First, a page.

The cost of living varies greatly throughout the United States. A certain income can stretch far in some regions of the country and hardly at all in other areas. Imagine that the median cost of a one bedroom apartment in one major US city is three times the amount of the national average. Granted, the pricier hubs are often the most desirable in terms of job opportunities, cultural offerings and other amenities, so there’s no shortage of people clamoring to live there. This list ranks the top 15 most expensive cities in the US based on a number of factors including percentage of income spent on groceries, housing, utilities, transportation and health care.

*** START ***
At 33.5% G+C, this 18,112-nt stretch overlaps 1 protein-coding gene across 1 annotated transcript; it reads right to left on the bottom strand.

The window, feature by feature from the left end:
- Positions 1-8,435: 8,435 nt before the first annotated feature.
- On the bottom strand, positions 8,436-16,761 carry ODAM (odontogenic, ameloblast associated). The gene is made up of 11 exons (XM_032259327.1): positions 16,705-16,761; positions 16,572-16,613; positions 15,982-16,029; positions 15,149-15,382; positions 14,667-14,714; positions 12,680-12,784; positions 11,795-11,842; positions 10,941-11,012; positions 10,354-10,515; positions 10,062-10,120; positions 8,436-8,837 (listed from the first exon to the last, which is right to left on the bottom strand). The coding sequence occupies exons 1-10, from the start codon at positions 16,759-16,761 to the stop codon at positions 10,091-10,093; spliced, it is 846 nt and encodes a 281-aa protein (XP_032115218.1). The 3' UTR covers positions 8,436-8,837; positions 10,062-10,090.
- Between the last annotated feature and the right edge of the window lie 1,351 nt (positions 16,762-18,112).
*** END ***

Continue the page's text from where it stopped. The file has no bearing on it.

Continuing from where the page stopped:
15. Providence, RI
Providence, with a population of 180K, is not only the capital of the smallest state in the US but it’s also one of the oldest cities in the country. The cost of living in this New England city is 23.3% higher than the national average. The median home value is $148,000 and utilities cost 26% more in this capital city. Renting an apartment in the city center will cost you $1,150.00 on average. Providence has lots of worthy charm, but it will impact your wallet.